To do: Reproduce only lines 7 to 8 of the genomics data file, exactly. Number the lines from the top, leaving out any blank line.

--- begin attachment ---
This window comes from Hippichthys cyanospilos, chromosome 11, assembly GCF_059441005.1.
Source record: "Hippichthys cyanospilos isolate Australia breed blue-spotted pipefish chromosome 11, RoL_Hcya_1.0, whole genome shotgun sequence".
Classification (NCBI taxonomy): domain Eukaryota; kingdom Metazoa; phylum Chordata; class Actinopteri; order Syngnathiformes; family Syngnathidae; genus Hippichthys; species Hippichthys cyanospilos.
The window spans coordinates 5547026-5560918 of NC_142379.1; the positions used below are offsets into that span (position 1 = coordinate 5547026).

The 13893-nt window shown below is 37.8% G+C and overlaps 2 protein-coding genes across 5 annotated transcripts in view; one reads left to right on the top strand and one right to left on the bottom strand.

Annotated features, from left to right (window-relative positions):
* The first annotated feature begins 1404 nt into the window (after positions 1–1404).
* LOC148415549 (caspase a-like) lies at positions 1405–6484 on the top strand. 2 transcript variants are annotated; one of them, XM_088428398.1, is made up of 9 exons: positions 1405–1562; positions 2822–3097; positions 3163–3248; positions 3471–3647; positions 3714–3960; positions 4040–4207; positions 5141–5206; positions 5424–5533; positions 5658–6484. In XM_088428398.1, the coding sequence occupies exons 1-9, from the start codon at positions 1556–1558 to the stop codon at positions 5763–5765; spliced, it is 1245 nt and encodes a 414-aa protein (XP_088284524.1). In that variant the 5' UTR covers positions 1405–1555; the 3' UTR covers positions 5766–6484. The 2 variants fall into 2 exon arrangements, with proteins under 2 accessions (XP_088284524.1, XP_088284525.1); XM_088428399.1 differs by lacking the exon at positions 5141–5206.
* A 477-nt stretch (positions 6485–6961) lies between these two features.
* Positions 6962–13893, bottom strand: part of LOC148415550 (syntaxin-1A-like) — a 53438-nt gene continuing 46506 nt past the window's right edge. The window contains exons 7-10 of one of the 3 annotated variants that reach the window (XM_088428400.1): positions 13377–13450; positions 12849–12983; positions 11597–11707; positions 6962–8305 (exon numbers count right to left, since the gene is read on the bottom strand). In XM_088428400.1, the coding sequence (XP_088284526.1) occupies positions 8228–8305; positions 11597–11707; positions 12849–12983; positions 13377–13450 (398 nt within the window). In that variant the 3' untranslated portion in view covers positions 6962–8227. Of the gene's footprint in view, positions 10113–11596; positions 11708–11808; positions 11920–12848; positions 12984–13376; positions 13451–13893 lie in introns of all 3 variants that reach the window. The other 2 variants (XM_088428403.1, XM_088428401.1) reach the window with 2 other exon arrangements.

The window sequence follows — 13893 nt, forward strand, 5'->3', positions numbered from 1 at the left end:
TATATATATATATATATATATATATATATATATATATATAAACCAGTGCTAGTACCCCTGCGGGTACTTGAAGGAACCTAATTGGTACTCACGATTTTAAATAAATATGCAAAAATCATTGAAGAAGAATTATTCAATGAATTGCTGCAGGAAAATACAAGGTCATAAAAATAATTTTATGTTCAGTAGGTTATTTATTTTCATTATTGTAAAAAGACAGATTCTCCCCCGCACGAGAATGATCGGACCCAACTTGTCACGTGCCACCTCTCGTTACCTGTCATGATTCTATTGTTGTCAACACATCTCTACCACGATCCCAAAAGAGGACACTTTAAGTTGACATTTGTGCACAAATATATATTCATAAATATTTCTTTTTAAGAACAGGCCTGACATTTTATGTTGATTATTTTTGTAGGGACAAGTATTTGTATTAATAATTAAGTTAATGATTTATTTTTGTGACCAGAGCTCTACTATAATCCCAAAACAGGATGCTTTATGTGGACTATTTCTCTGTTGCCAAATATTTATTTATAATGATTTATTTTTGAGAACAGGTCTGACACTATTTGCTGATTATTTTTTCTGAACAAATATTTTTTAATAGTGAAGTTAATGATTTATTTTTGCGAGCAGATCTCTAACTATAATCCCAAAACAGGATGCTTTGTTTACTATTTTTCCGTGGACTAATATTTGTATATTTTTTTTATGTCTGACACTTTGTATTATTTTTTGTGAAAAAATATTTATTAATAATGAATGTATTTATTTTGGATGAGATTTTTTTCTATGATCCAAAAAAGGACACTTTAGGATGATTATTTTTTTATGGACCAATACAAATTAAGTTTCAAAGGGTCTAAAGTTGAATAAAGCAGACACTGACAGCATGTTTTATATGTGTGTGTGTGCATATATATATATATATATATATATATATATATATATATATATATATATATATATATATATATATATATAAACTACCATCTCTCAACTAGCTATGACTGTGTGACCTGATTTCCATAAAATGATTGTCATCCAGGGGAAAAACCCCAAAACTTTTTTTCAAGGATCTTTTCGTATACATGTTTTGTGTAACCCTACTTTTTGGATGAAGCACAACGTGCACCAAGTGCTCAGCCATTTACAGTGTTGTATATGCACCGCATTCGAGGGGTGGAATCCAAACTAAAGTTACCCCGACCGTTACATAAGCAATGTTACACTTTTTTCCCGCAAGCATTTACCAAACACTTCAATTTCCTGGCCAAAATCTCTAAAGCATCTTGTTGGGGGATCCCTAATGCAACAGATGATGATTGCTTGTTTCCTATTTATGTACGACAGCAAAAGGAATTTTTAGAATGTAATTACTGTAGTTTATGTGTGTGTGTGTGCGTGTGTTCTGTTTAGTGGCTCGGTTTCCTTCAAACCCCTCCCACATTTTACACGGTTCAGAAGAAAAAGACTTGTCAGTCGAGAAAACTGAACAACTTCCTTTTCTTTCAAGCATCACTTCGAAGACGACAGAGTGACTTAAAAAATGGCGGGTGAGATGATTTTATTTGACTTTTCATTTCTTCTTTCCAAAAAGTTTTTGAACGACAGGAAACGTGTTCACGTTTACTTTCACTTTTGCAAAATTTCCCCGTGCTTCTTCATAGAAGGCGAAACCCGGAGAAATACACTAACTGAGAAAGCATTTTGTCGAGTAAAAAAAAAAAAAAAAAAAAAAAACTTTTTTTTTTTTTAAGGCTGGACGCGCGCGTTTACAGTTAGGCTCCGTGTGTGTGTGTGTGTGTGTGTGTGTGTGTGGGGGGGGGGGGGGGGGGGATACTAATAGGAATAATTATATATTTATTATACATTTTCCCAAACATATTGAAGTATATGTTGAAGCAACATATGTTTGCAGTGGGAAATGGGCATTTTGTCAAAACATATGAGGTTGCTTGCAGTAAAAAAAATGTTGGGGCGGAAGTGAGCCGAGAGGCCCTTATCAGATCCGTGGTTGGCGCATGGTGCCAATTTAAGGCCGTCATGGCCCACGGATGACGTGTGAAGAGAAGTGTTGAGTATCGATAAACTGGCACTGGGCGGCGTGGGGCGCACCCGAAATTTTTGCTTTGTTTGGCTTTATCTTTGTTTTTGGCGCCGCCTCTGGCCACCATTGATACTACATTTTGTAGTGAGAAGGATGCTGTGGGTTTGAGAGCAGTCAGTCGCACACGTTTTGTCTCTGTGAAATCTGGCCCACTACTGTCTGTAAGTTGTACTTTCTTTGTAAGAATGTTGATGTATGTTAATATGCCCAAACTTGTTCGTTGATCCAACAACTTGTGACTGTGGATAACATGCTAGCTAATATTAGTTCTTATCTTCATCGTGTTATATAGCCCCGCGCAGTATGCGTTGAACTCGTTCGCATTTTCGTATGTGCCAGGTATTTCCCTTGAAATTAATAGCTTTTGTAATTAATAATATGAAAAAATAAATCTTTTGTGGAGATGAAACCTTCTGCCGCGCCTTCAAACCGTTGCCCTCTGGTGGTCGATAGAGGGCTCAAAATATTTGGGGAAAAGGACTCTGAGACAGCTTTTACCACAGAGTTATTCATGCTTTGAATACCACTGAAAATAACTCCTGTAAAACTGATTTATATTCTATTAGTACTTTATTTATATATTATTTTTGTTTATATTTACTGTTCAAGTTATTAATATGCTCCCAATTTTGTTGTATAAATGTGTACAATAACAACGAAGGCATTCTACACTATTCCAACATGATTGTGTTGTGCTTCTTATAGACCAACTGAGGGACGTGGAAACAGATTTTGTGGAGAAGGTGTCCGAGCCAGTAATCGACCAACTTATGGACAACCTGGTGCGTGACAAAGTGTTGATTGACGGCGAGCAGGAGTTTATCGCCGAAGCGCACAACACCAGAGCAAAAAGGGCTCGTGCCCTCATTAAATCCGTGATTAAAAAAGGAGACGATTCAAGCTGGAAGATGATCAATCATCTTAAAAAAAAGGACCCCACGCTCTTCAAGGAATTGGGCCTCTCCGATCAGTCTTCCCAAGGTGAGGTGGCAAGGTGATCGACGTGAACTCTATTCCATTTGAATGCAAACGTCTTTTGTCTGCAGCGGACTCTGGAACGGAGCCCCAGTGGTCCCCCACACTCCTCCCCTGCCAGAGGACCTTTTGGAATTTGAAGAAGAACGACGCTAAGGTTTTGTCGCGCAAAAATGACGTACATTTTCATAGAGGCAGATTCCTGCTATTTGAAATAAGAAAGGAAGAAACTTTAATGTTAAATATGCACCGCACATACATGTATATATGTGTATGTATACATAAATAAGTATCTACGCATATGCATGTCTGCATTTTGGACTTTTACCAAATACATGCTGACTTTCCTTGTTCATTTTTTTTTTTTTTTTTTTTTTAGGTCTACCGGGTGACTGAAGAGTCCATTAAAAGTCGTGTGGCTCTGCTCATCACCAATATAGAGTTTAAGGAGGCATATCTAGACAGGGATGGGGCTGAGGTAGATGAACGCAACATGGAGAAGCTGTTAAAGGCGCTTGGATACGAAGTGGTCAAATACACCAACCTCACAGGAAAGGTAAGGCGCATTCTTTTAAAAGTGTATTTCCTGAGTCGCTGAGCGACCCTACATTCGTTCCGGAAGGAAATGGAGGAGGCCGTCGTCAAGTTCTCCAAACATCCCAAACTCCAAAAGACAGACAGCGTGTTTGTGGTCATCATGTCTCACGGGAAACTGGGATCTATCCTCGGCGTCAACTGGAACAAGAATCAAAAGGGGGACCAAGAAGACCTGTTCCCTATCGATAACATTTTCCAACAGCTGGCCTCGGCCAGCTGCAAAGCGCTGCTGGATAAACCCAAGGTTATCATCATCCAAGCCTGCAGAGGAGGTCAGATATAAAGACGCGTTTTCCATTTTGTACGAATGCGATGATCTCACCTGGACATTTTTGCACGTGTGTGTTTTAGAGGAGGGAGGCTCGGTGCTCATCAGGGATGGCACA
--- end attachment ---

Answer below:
* The first annotated feature begins 1404 nt into the window (after positions 1–1404).
* LOC148415549 (caspase a-like) lies at positions 1405–6484 on the top strand. 2 transcript variants are annotated; one of them, XM_088428398.1, is made up of 9 exons: positions 1405–1562; positions 2822–3097; positions 3163–3248; positions 3471–3647; positions 3714–3960; positions 4040–4207; positions 5141–5206; positions 5424–5533; positions 5658–6484. In XM_088428398.1, the coding sequence occupies exons 1-9, from the start codon at positions 1556–1558 to the stop codon at positions 5763–5765; spliced, it is 1245 nt and encodes a 414-aa protein (XP_088284524.1). In that variant the 5' UTR covers positions 1405–1555; the 3' UTR covers positions 5766–6484. The 2 variants fall into 2 exon arrangements, with proteins under 2 accessions (XP_088284524.1, XP_088284525.1); XM_088428399.1 differs by lacking the exon at positions 5141–5206.